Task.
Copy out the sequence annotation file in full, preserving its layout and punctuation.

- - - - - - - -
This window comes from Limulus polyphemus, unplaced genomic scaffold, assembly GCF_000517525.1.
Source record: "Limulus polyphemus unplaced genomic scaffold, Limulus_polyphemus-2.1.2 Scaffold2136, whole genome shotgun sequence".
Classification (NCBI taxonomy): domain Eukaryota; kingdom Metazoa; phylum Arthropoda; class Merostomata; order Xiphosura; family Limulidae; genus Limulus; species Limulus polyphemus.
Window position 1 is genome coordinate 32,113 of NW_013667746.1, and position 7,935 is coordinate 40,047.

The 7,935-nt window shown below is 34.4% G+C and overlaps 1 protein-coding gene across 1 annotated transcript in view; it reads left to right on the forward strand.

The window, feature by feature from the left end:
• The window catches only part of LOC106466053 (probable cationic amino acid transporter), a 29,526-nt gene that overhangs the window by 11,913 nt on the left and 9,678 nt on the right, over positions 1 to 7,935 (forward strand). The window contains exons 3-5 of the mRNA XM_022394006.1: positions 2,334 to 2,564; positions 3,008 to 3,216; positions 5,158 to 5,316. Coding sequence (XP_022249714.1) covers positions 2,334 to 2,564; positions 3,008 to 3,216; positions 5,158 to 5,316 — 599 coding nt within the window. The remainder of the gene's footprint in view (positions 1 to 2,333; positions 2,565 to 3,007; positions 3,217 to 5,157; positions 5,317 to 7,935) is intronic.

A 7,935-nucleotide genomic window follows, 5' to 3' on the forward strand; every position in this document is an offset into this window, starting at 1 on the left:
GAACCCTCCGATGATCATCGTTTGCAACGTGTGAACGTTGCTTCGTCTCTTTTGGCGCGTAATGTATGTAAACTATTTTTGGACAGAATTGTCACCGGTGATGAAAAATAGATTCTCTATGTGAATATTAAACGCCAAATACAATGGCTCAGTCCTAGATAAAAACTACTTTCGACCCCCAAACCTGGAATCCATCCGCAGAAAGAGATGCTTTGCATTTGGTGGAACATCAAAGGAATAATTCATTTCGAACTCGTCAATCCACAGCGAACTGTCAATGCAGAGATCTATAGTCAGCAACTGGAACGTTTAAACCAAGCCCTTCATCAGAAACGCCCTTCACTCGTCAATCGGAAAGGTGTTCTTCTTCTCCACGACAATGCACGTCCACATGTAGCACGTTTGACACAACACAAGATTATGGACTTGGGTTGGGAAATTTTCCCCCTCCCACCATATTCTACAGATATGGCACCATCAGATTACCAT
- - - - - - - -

This window comes from Limulus polyphemus, unplaced genomic scaffold, assembly GCF_000517525.1.
Source record: "Limulus polyphemus unplaced genomic scaffold, Limulus_polyphemus-2.1.2 Scaffold2136, whole genome shotgun sequence".
Classification (NCBI taxonomy): domain Eukaryota; kingdom Metazoa; phylum Arthropoda; class Merostomata; order Xiphosura; family Limulidae; genus Limulus; species Limulus polyphemus.
Window position 1 is genome coordinate 32,113 of NW_013667746.1, and position 7,935 is coordinate 40,047.

The 7,935-nt window shown below is 34.4% G+C and overlaps 1 protein-coding gene across 1 annotated transcript in view; it reads left to right on the forward strand.

The window, feature by feature from the left end:
• The window catches only part of LOC106466053 (probable cationic amino acid transporter), a 29,526-nt gene that overhangs the window by 11,913 nt on the left and 9,678 nt on the right, over positions 1 to 7,935 (forward strand). The window contains exons 3-5 of the mRNA XM_022394006.1: positions 2,334 to 2,564; positions 3,008 to 3,216; positions 5,158 to 5,316. Coding sequence (XP_022249714.1) covers positions 2,334 to 2,564; positions 3,008 to 3,216; positions 5,158 to 5,316 — 599 coding nt within the window. The remainder of the gene's footprint in view (positions 1 to 2,333; positions 2,565 to 3,007; positions 3,217 to 5,157; positions 5,317 to 7,935) is intronic.

A 7,935-nucleotide genomic window follows, 5' to 3' on the forward strand; every position in this document is an offset into this window, starting at 1 on the left:
GAACCCTCCGATGATCATCGTTTGCAACGTGTGAACGTTGCTTCGTCTCTTTTGGCGCGTAATGTATGTAAACTATTTTTGGACAGAATTGTCACCGGTGATGAAAAATAGATTCTCTATGTGAATATTAAACGCCAAATACAATGGCTCAGTCCTAGATAAAAACTACTTTCGACCCCCAAACCTGGAATCCATCCGCAGAAAGAGATGCTTTGCATTTGGTGGAACATCAAAGGAATAATTCATTTCGAACTCGTCAATCCACAGCGAACTGTCAATGCAGAGATCTATAGTCAGCAACTGGAACGTTTAAACCAAGCCCTTCATCAGAAACGCCCTTCACTCGTCAATCGGAAAGGTGTTCTTCTTCTCCACGACAATGCACGTCCACATGTAGCACGTTTGACACAACACAAGATTATGGACTTGGGTTGGGAAATTTTCCCCCTCCCACCATATTCTACAGATATGGCACCATCAGATTACCAT